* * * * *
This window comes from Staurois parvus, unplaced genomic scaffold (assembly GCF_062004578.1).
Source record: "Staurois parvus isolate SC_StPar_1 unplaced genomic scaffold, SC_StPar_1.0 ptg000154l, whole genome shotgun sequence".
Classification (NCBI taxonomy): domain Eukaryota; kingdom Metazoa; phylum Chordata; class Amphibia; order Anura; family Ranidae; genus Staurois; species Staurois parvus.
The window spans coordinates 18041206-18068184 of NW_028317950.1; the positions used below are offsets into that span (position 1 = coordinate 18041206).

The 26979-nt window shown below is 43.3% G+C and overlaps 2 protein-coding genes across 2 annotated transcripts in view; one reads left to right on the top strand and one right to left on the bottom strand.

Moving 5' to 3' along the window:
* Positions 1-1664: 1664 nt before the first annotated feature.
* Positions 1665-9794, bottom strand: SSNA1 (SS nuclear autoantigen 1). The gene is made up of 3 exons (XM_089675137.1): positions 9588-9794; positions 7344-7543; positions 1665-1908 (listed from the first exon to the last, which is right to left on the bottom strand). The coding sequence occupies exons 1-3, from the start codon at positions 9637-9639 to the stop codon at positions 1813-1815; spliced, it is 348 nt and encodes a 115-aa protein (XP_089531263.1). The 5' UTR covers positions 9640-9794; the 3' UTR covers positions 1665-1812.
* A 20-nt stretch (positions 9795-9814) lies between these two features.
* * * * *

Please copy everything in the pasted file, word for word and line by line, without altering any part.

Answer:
This window comes from Staurois parvus, unplaced genomic scaffold (assembly GCF_062004578.1).
Source record: "Staurois parvus isolate SC_StPar_1 unplaced genomic scaffold, SC_StPar_1.0 ptg000154l, whole genome shotgun sequence".
Classification (NCBI taxonomy): domain Eukaryota; kingdom Metazoa; phylum Chordata; class Amphibia; order Anura; family Ranidae; genus Staurois; species Staurois parvus.
The window spans coordinates 18041206-18068184 of NW_028317950.1; the positions used below are offsets into that span (position 1 = coordinate 18041206).

The 26979-nt window shown below is 43.3% G+C and overlaps 2 protein-coding genes across 2 annotated transcripts in view; one reads left to right on the top strand and one right to left on the bottom strand.

Moving 5' to 3' along the window:
* Positions 1-1664: 1664 nt before the first annotated feature.
* Positions 1665-9794, bottom strand: SSNA1 (SS nuclear autoantigen 1). The gene is made up of 3 exons (XM_089675137.1): positions 9588-9794; positions 7344-7543; positions 1665-1908 (listed from the first exon to the last, which is right to left on the bottom strand). The coding sequence occupies exons 1-3, from the start codon at positions 9637-9639 to the stop codon at positions 1813-1815; spliced, it is 348 nt and encodes a 115-aa protein (XP_089531263.1). The 5' UTR covers positions 9640-9794; the 3' UTR covers positions 1665-1812.
* A 20-nt stretch (positions 9795-9814) lies between these two features.